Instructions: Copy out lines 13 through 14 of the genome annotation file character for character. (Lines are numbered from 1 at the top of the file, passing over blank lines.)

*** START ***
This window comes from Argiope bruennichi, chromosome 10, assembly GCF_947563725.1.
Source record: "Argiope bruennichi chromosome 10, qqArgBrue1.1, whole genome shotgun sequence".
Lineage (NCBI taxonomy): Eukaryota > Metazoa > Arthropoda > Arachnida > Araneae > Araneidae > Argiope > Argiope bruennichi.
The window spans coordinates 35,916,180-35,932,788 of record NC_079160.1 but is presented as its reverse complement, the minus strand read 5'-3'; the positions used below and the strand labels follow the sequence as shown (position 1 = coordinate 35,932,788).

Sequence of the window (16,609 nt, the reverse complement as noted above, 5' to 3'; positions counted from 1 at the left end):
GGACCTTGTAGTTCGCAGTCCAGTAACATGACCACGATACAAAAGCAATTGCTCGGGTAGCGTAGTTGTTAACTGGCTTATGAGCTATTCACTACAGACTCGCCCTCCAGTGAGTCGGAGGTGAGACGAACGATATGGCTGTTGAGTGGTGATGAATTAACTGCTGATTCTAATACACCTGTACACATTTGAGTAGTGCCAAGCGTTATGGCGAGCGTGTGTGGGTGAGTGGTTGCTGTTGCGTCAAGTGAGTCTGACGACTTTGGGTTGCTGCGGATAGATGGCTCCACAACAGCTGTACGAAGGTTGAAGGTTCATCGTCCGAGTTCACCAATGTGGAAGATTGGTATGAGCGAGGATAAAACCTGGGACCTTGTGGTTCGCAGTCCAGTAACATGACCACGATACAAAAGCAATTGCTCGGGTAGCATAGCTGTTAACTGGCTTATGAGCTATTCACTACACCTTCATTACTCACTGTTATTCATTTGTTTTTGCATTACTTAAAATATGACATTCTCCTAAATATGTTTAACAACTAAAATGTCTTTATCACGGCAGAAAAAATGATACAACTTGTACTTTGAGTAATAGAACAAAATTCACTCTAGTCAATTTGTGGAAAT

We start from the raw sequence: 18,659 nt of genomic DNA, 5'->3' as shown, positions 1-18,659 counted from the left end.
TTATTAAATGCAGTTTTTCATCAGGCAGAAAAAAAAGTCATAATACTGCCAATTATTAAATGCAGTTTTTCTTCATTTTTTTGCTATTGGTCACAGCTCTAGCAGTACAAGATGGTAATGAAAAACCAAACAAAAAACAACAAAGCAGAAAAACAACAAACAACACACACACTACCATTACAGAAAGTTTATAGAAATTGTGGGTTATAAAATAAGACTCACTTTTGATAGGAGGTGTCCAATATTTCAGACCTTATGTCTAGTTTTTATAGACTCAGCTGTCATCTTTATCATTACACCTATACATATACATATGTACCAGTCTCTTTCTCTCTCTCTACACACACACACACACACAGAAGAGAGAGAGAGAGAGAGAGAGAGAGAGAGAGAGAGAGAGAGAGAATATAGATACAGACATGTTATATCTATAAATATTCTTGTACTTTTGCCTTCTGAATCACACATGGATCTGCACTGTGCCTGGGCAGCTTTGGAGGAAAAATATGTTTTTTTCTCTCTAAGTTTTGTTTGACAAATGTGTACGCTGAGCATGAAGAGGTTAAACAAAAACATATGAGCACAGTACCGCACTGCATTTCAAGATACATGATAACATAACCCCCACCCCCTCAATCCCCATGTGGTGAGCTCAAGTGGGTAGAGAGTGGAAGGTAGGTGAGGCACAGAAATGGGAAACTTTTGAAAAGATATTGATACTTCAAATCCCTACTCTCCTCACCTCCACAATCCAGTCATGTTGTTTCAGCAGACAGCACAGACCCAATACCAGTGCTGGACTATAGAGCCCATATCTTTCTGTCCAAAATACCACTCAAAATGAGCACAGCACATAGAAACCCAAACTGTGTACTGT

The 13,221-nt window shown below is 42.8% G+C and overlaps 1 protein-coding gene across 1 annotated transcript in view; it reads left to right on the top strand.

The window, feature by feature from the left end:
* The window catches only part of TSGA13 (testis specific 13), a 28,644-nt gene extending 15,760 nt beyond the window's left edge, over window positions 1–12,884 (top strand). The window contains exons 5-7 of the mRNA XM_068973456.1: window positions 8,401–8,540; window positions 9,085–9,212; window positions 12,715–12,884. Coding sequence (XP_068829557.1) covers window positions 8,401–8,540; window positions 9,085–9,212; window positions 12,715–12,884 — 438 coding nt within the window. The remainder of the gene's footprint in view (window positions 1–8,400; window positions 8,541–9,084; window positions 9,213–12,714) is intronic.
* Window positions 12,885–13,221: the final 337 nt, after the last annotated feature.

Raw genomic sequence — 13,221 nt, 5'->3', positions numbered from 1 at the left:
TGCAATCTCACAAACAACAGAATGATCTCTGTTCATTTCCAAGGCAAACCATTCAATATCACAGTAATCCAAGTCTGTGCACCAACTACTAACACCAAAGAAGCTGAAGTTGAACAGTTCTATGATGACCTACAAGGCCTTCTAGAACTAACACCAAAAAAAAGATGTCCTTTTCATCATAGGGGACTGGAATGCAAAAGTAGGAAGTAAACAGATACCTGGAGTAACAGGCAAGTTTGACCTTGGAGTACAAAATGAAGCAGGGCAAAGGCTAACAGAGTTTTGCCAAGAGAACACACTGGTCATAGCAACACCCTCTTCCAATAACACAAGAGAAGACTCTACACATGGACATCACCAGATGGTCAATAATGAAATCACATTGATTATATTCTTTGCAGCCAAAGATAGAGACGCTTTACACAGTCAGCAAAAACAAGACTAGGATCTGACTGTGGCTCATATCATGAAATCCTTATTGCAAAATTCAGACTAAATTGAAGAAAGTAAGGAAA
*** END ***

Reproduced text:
Raw genomic sequence — 13,221 nt, 5'->3', positions numbered from 1 at the left:
TGCAATCTCACAAACAACAGAATGATCTCTGTTCATTTCCAAGGCAAACCATTCAATATCACAGTAATCCAAGTCTGTGCACCAACTACTAACACCAAAGAAGCTGAAGTTGAACAGTTCTATGATGACCTACAAGGCCTTCTAGAACTAACACCAAAAAAAAGATGTCCTTTTCATCATAGGGGACTGGAATGCAAAAGTAGGAAGTAAACAGATACCTGGAGTAACAGGCAAGTTTGACCTTGGAGTACAAAATGAAGCAGGGCAAAGGCTAACAGAGTTTTGCCAAGAGAACACACTGGTCATAGCAACACCCTCTTCCAATAACACAAGAGAAGACTCTACACATGGACATCACCAGATGGTCAATAATGAAATCACATTGATTATATTCTTTGCAGCCAAAGATAGAGACGCTTTACACAGTCAGCAAAAACAAGACTAGGATCTGACTGTGGCTCATATCATGAAATCCTTATTGCAAAATTCAGACTAAATTGAAGAAAGTAAGGAAA